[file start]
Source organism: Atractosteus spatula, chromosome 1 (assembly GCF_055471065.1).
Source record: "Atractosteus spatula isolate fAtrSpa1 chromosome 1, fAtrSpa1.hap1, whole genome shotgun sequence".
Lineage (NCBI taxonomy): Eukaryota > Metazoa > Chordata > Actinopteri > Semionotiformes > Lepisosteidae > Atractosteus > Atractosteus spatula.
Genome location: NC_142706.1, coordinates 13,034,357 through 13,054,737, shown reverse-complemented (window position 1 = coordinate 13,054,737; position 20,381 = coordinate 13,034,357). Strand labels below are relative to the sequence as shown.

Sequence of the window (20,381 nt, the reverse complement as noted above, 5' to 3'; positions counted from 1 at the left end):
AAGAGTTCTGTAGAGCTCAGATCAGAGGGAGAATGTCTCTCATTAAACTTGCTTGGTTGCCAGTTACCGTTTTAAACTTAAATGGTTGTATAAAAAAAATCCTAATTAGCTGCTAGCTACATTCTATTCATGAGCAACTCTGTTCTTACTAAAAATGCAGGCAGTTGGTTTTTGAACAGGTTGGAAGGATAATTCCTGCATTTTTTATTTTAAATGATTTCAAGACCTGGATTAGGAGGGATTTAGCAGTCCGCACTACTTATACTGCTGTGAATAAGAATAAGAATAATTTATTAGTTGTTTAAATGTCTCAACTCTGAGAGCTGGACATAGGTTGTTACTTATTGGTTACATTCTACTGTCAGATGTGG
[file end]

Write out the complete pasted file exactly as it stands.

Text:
Source organism: Atractosteus spatula, chromosome 1 (assembly GCF_055471065.1).
Source record: "Atractosteus spatula isolate fAtrSpa1 chromosome 1, fAtrSpa1.hap1, whole genome shotgun sequence".
Lineage (NCBI taxonomy): Eukaryota > Metazoa > Chordata > Actinopteri > Semionotiformes > Lepisosteidae > Atractosteus > Atractosteus spatula.
Genome location: NC_142706.1, coordinates 13,034,357 through 13,054,737, shown reverse-complemented (window position 1 = coordinate 13,054,737; position 20,381 = coordinate 13,034,357). Strand labels below are relative to the sequence as shown.

Sequence of the window (20,381 nt, the reverse complement as noted above, 5' to 3'; positions counted from 1 at the left end):
AAGAGTTCTGTAGAGCTCAGATCAGAGGGAGAATGTCTCTCATTAAACTTGCTTGGTTGCCAGTTACCGTTTTAAACTTAAATGGTTGTATAAAAAAAATCCTAATTAGCTGCTAGCTACATTCTATTCATGAGCAACTCTGTTCTTACTAAAAATGCAGGCAGTTGGTTTTTGAACAGGTTGGAAGGATAATTCCTGCATTTTTTATTTTAAATGATTTCAAGACCTGGATTAGGAGGGATTTAGCAGTCCGCACTACTTATACTGCTGTGAATAAGAATAAGAATAATTTATTAGTTGTTTAAATGTCTCAACTCTGAGAGCTGGACATAGGTTGTTACTTATTGGTTACATTCTACTGTCAGATGTGG